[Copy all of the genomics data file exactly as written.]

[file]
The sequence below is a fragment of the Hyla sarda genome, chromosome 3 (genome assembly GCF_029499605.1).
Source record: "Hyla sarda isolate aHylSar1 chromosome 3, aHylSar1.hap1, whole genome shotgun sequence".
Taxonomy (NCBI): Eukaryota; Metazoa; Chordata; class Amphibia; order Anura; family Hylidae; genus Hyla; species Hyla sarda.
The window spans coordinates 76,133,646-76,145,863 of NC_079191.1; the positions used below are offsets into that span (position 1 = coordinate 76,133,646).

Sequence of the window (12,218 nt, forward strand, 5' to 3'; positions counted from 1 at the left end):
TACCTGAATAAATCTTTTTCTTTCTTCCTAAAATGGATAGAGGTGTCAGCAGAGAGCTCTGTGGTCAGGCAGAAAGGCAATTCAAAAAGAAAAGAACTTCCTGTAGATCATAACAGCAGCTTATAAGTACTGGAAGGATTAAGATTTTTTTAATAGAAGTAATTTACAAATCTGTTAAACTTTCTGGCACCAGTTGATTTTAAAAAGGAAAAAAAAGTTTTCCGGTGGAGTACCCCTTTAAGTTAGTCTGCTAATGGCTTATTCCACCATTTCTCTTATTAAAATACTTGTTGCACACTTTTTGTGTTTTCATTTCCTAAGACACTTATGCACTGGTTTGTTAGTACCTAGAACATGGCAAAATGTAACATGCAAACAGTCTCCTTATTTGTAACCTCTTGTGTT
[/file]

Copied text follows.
The sequence below is a fragment of the Hyla sarda genome, chromosome 3 (genome assembly GCF_029499605.1).
Source record: "Hyla sarda isolate aHylSar1 chromosome 3, aHylSar1.hap1, whole genome shotgun sequence".
Taxonomy (NCBI): Eukaryota; Metazoa; Chordata; class Amphibia; order Anura; family Hylidae; genus Hyla; species Hyla sarda.
The window spans coordinates 76,133,646-76,145,863 of NC_079191.1; the positions used below are offsets into that span (position 1 = coordinate 76,133,646).

Sequence of the window (12,218 nt, forward strand, 5' to 3'; positions counted from 1 at the left end):
TACCTGAATAAATCTTTTTCTTTCTTCCTAAAATGGATAGAGGTGTCAGCAGAGAGCTCTGTGGTCAGGCAGAAAGGCAATTCAAAAAGAAAAGAACTTCCTGTAGATCATAACAGCAGCTTATAAGTACTGGAAGGATTAAGATTTTTTTAATAGAAGTAATTTACAAATCTGTTAAACTTTCTGGCACCAGTTGATTTTAAAAAGGAAAAAAAAGTTTTCCGGTGGAGTACCCCTTTAAGTTAGTCTGCTAATGGCTTATTCCACCATTTCTCTTATTAAAATACTTGTTGCACACTTTTTGTGTTTTCATTTCCTAAGACACTTATGCACTGGTTTGTTAGTACCTAGAACATGGCAAAATGTAACATGCAAACAGTCTCCTTATTTGTAACCTCTTGTGTT